Released: January 2002
Micro_Mutek 2. Montreal, Canada. 6 April,
2001. Three well-known electronic artists--Kim Cascone, Richard
Chartier, Taylor Deupree-- perform separately. There was much
rejoicing. Then, at the end of the evening, they come together to
perform a 20 minute track, improvising the sounds off their laptops as
they go along.
"Cascone+Chartier+Deupree." Considering how different each artist's work is from the others--Chartier's ultra-ultra-ultra minimal, almost not even there soundscapes; Deupree's abstract, melodic uncertainties; Cascone's fuzz-box weirdoness--it's surprising how easily the three artists come together here. The music is haunting--deep, echoing synth tones float all over the place, like rabid bats or alien spaceship sounds from early Sci-Fi films. The music is static--glitches and pops and warbles rumble everywhere, at times forming consistent rhythms, at other times just adding more menace to the haunting melodies. The music is beautiful--soft, creepy cricket chirps smatter about, turning occasionally into digital noise. If anything, the three artists sound like a digital Pan Sonic--starkly minimal sounds creating maximum sonic and emotional effects (and affects). 20 minutes is a long time in music terms, but the variety of sounds here--the constant weaving from one emotion to another, from one digital burp to another, from one rhythm or anti-rhythm to another--makes this single track feel like an entire suite of tracks, each one bound and in synch to the others, but nevertheless managing an existence all its own.
Time passes. The artists enjoyed working together, obviously, and found their creation to be memorable enough to document for others outside Montreal to hear. So they take that initial track and create, separately, three other tracks based on that live recording. Then they release all four tracks in this nice, 12k packaged work.
"New World Rising (New Density Mix)." Kim Cascone. Focusing on elements from the end of the live recording, Cascone here reworks a bath of sine waves and a creepy, "walking on an old wooden staircase" melody-rhythm, churning up the tones, adding digital glitches and stutters to drown out (but not overwhelm) the staircase creep, and pushing each of these sounds further, into darker terrains and more discordant avenues of noise. As the title suggests, this is certainly denser than the original, and coming after the original as it does here, it plays like a deep, dark refrain. Interesting.
"Afterimage." Richard Chartier. Chartier's music is more about silence than sound. His recent works have embraced the minimalism of Bernhard Gunter, Brian Eno, and John Cage in their desire to focus the listener's attention on how silence and sound interact with one another. 11:37 in length, this track is literally an "afterimage" of the live recording, in the sense that an afterimage is only a shadow of the original. At first, there is nothing: silence. Coming as it does after Cascone's noisy opus, this silence is significant, as, suddenly, your ears are empty, freed up from the pulverization of the last two tracks. But then, slowly, sounds emerge--faintly, almost as though your ears are vibrating from the sounds you just finished hearing and are only imagining these new sounds. But no--the sounds are there. They grow, bubble, hum--still in the background, but nevertheless audible. At times, sharp clicks and bubbles of noise will suddenly bulge to the top before disappearing back into the fray. Midway through, though, the hum grows stronger, louder, warmer, before again disappearing. Then faint clicks grow, puddle around, like rain, building slowly and deliberately. As the clicks grow, the hum returns, though still in the background. These sounds never "emerge," explode and deaden the silence that still dominates; rather, they hover, growing, building, retreating, until the afterimage ends. The song is a test of one's patience if you are unwilling to listen to the subtle interplay between sound and silence; but if you consider the silence itself as part of the song, this track becomes fascinating. That Chartier chose to create this track out of the glitch-filled, melodious live recording is not surprising--this is quintessential Chartier, after all--but it works perfectly here, situated after Cascone's noise and before Deupree's static.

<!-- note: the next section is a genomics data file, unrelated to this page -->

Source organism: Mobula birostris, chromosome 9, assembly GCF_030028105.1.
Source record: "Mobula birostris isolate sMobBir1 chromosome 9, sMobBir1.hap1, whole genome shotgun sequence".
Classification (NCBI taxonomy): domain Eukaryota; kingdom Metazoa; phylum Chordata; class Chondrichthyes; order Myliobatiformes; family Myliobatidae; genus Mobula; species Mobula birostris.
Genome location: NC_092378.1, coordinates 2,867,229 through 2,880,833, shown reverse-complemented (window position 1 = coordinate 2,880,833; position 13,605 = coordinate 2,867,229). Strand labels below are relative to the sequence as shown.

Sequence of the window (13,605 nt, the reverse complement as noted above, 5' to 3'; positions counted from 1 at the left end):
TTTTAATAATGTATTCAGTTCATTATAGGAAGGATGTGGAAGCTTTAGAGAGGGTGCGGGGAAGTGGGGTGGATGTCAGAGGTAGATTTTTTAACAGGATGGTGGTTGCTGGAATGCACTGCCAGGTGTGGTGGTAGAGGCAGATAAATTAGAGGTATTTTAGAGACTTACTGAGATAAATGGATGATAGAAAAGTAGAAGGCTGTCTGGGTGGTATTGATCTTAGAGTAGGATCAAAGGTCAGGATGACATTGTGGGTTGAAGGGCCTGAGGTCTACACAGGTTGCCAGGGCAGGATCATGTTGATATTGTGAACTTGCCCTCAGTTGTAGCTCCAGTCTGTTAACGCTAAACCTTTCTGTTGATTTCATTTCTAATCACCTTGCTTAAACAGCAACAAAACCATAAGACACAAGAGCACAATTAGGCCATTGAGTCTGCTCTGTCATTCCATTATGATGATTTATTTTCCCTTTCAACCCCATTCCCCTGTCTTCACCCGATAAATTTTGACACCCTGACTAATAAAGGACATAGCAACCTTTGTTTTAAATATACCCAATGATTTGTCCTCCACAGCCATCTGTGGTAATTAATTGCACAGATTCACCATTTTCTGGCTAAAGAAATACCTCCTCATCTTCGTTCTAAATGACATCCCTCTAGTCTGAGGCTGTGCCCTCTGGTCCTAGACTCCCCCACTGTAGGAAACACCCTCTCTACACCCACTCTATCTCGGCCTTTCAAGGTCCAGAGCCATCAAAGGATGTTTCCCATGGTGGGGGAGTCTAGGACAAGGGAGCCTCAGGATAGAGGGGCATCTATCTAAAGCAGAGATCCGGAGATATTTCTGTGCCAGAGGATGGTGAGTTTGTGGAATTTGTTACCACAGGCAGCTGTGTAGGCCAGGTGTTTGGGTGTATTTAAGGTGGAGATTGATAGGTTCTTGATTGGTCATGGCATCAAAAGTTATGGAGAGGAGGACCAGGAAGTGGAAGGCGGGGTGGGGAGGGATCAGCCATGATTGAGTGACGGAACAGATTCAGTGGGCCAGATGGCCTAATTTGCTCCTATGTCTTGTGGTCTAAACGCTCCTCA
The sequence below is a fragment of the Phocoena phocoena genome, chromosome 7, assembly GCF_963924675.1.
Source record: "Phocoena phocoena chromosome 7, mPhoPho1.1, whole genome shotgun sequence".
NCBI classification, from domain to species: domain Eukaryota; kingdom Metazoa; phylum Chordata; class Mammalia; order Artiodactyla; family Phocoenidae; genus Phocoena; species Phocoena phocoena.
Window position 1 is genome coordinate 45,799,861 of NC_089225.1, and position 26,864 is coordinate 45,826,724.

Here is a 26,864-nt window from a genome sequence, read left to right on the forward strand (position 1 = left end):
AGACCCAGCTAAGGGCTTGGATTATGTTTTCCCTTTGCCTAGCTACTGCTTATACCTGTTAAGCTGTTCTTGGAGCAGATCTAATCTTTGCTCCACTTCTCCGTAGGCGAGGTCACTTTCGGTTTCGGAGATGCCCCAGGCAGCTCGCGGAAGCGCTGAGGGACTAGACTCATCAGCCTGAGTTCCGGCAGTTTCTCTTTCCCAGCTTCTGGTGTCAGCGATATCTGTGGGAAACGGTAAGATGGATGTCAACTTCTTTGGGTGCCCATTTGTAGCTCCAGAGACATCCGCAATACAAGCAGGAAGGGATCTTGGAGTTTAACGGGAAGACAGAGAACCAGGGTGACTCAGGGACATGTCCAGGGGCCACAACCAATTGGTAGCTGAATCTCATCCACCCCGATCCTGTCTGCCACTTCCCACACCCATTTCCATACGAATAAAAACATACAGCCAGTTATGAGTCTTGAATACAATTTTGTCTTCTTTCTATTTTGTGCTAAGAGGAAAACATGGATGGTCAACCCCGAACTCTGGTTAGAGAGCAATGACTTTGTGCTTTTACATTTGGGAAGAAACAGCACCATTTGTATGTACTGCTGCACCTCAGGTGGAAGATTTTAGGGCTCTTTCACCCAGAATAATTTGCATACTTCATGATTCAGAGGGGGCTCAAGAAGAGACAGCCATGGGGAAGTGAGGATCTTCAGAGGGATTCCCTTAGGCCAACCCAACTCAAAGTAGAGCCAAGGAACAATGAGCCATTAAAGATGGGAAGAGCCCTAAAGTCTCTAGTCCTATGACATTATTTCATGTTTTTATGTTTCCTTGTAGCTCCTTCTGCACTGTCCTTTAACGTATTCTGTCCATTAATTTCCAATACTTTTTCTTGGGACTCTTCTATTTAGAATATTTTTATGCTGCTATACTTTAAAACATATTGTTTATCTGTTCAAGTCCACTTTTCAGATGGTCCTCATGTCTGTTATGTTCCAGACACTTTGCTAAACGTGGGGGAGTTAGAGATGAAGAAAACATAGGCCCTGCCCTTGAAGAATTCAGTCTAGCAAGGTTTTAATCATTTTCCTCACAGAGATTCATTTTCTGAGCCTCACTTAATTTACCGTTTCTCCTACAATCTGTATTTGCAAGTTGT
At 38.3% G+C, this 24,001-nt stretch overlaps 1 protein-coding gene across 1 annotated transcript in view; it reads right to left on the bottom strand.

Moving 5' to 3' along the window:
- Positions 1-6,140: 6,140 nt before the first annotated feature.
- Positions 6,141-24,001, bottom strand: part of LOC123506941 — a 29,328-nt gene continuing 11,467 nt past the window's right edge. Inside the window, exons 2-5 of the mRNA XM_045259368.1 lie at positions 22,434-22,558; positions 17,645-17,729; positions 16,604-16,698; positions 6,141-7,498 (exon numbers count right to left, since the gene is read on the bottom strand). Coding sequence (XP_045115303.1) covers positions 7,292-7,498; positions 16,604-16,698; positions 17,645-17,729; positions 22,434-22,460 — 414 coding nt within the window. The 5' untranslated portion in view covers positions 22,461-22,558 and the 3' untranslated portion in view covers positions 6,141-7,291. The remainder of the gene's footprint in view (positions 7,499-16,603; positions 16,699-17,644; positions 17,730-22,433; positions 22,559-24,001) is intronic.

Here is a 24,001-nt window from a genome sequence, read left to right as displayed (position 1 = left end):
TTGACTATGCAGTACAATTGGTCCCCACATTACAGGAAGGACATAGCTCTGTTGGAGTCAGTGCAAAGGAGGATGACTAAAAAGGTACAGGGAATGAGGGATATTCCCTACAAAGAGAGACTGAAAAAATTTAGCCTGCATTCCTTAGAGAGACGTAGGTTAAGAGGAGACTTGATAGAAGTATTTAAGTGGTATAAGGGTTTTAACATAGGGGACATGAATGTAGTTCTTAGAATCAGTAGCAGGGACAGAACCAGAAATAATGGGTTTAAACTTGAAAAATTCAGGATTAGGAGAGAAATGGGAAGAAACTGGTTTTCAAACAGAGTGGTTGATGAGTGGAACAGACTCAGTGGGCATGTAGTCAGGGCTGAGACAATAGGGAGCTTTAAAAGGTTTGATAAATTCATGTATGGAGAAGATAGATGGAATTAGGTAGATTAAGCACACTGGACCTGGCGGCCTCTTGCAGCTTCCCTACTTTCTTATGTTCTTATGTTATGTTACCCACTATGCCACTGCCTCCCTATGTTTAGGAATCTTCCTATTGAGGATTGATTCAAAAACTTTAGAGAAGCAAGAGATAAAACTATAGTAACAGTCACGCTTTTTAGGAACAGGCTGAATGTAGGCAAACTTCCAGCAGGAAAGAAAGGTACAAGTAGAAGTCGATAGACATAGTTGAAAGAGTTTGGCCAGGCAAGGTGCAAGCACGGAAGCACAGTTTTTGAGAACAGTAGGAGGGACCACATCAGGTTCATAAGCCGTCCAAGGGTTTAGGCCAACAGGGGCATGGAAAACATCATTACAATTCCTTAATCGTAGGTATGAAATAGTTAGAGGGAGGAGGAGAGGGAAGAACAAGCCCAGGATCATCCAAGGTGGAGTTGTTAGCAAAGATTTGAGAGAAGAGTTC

"4+2_Stil Live." Taylor Deupree. If Cascone's track is one extreme and Chartier's another, Deupree's track fits nicely in between. Borrowing some of the droning hums heard in faint echoes on "Afterimage," Deupree layers a static rhythm atop a Pan Sonic-like chorus of deep, dark, menacing tones that grow louder and louder and louder, building a momentum that seems determined to overwhelm your ears--in the same way that those tones do NOT overwhelm your ears on Chartier's track. Interestingly, as this momentum builds, it is the rhythm that gets the loudest, faint static stabs pulsing up against your ears as the chorus loops above and around. This weird avalanche goes on for 9 minutes, building and swirling and stabbing at your ears, waiting to pounce on you like a fat guy on a Pop-Tart. What makes this even more menacing is the fact that there is, in fact, a consistent rhythm here--those stabs of static actually form patterns, like an advancing Napoleonic army. This is one fuckingly creepy track, I've got to say, and it's an incredible end to a decidedly eclectic 47 minutes.
TrackBack URL: http://thelibrary.hauntedink.com/mt-tb.cgi/65